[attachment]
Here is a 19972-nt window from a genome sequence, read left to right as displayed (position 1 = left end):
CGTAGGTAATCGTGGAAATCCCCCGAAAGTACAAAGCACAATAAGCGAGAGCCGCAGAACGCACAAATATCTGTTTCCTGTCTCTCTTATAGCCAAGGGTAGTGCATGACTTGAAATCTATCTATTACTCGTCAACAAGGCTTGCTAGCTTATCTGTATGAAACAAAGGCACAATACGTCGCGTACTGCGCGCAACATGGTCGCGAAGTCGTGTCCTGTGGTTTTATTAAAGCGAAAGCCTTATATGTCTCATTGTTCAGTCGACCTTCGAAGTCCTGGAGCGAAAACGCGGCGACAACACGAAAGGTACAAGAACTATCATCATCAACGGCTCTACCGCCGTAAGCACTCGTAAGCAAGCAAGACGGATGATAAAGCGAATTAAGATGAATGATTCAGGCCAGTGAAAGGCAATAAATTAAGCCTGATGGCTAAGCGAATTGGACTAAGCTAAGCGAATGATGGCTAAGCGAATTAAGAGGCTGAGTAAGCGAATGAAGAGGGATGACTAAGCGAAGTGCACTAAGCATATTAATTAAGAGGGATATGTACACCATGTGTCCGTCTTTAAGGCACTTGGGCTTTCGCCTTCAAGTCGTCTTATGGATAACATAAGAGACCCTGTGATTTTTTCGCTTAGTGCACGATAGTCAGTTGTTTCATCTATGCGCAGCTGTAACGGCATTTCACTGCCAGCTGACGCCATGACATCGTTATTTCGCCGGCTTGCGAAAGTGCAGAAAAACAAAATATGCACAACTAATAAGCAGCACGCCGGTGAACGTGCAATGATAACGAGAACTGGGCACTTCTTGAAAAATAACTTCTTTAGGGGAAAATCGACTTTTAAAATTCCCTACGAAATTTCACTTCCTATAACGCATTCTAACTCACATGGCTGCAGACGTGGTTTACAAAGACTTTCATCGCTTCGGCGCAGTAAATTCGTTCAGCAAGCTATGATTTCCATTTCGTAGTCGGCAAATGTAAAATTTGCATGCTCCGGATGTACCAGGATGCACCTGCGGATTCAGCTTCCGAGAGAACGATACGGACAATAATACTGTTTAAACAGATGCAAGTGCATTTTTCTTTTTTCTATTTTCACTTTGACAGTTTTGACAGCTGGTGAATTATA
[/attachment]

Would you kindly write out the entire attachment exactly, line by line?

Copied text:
Here is a 19972-nt window from a genome sequence, read left to right as displayed (position 1 = left end):
CGTAGGTAATCGTGGAAATCCCCCGAAAGTACAAAGCACAATAAGCGAGAGCCGCAGAACGCACAAATATCTGTTTCCTGTCTCTCTTATAGCCAAGGGTAGTGCATGACTTGAAATCTATCTATTACTCGTCAACAAGGCTTGCTAGCTTATCTGTATGAAACAAAGGCACAATACGTCGCGTACTGCGCGCAACATGGTCGCGAAGTCGTGTCCTGTGGTTTTATTAAAGCGAAAGCCTTATATGTCTCATTGTTCAGTCGACCTTCGAAGTCCTGGAGCGAAAACGCGGCGACAACACGAAAGGTACAAGAACTATCATCATCAACGGCTCTACCGCCGTAAGCACTCGTAAGCAAGCAAGACGGATGATAAAGCGAATTAAGATGAATGATTCAGGCCAGTGAAAGGCAATAAATTAAGCCTGATGGCTAAGCGAATTGGACTAAGCTAAGCGAATGATGGCTAAGCGAATTAAGAGGCTGAGTAAGCGAATGAAGAGGGATGACTAAGCGAAGTGCACTAAGCATATTAATTAAGAGGGATATGTACACCATGTGTCCGTCTTTAAGGCACTTGGGCTTTCGCCTTCAAGTCGTCTTATGGATAACATAAGAGACCCTGTGATTTTTTCGCTTAGTGCACGATAGTCAGTTGTTTCATCTATGCGCAGCTGTAACGGCATTTCACTGCCAGCTGACGCCATGACATCGTTATTTCGCCGGCTTGCGAAAGTGCAGAAAAACAAAATATGCACAACTAATAAGCAGCACGCCGGTGAACGTGCAATGATAACGAGAACTGGGCACTTCTTGAAAAATAACTTCTTTAGGGGAAAATCGACTTTTAAAATTCCCTACGAAATTTCACTTCCTATAACGCATTCTAACTCACATGGCTGCAGACGTGGTTTACAAAGACTTTCATCGCTTCGGCGCAGTAAATTCGTTCAGCAAGCTATGATTTCCATTTCGTAGTCGGCAAATGTAAAATTTGCATGCTCCGGATGTACCAGGATGCACCTGCGGATTCAGCTTCCGAGAGAACGATACGGACAATAATACTGTTTAAACAGATGCAAGTGCATTTTTCTTTTTTCTATTTTCACTTTGACAGTTTTGACAGCTGGTGAATTATA